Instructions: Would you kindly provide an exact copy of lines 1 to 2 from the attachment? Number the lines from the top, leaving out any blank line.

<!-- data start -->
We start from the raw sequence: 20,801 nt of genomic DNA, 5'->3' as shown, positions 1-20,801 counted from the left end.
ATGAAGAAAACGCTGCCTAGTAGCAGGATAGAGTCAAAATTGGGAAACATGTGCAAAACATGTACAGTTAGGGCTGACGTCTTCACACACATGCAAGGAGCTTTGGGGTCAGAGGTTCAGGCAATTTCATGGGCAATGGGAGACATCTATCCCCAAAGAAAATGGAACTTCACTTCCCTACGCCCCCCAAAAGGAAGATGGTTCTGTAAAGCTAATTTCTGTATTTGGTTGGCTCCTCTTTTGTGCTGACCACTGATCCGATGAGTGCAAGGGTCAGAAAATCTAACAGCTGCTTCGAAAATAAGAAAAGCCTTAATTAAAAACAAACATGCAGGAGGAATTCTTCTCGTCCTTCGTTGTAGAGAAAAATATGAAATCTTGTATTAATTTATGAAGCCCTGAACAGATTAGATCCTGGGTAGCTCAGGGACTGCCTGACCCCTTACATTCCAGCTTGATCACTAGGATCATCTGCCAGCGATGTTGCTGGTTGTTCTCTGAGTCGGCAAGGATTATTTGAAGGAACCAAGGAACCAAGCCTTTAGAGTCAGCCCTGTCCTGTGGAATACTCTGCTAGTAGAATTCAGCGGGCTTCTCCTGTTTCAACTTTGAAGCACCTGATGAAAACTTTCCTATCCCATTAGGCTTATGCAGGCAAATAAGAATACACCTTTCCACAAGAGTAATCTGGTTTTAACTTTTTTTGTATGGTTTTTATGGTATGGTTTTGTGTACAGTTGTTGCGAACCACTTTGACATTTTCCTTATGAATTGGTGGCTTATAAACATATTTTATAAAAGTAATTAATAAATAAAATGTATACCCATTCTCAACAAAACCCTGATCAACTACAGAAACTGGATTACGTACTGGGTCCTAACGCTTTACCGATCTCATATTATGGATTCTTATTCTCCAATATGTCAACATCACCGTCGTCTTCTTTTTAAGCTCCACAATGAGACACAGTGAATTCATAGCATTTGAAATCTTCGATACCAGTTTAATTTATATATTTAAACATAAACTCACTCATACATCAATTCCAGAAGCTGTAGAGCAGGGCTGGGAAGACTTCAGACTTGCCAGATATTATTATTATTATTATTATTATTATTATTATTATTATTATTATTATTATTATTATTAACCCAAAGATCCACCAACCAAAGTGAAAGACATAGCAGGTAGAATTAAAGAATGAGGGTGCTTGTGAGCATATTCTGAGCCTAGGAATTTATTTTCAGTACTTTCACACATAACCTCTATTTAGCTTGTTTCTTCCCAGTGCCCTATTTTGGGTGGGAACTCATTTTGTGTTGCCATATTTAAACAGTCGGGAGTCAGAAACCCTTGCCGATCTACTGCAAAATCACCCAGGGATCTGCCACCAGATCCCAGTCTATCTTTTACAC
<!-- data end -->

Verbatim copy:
We start from the raw sequence: 20,801 nt of genomic DNA, 5'->3' as shown, positions 1-20,801 counted from the left end.
ATGAAGAAAACGCTGCCTAGTAGCAGGATAGAGTCAAAATTGGGAAACATGTGCAAAACATGTACAGTTAGGGCTGACGTCTTCACACACATGCAAGGAGCTTTGGGGTCAGAGGTTCAGGCAATTTCATGGGCAATGGGAGACATCTATCCCCAAAGAAAATGGAACTTCACTTCCCTACGCCCCCCAAAAGGAAGATGGTTCTGTAAAGCTAATTTCTGTATTTGGTTGGCTCCTCTTTTGTGCTGACCACTGATCCGATGAGTGCAAGGGTCAGAAAATCTAACAGCTGCTTCGAAAATAAGAAAAGCCTTAATTAAAAACAAACATGCAGGAGGAATTCTTCTCGTCCTTCGTTGTAGAGAAAAATATGAAATCTTGTATTAATTTATGAAGCCCTGAACAGATTAGATCCTGGGTAGCTCAGGGACTGCCTGACCCCTTACATTCCAGCTTGATCACTAGGATCATCTGCCAGCGATGTTGCTGGTTGTTCTCTGAGTCGGCAAGGATTATTTGAAGGAACCAAGGAACCAAGCCTTTAGAGTCAGCCCTGTCCTGTGGAATACTCTGCTAGTAGAATTCAGCGGGCTTCTCCTGTTTCAACTTTGAAGCACCTGATGAAAACTTTCCTATCCCATTAGGCTTATGCAGGCAAATAAGAATACACCTTTCCACAAGAGTAATCTGGTTTTAACTTTTTTTGTATGGTTTTTATGGTATGGTTTTGTGTACAGTTGTTGCGAACCACTTTGACATTTTCCTTATGAATTGGTGGCTTATAAACATATTTTATAAAAGTAATTAATAAATAAAATGTATACCCATTCTCAACAAAACCCTGATCAACTACAGAAACTGGATTACGTACTGGGTCCTAACGCTTTACCGATCTCATATTATGGATTCTTATTCTCCAATATGTCAACATCACCGTCGTCTTCTTTTTAAGCTCCACAATGAGACACAGTGAATTCATAGCATTTGAAATCTTCGATACCAGTTTAATTTATATATTTAAACATAAACTCACTCATACATCAATTCCAGAAGCTGTAGAGCAGGGCTGGGAAGACTTCAGACTTGCCAGATATTATTATTATTATTATTATTATTATTATTATTATTATTATTATTATTATTATTATTAACCCAAAGATCCACCAACCAAAGTGAAAGACATAGCAGGTAGAATTAAAGAATGAGGGTGCTTGTGAGCATATTCTGAGCCTAGGAATTTATTTTCAGTACTTTCACACATAACCTCTATTTAGCTTGTTTCTTCCCAGTGCCCTATTTTGGGTGGGAACTCATTTTGTGTTGCCATATTTAAACAGTCGGGAGTCAGAAACCCTTGCCGATCTACTGCAAAATCACCCAGGGATCTGCCACCAGATCCCAGTCTATCTTTTACAC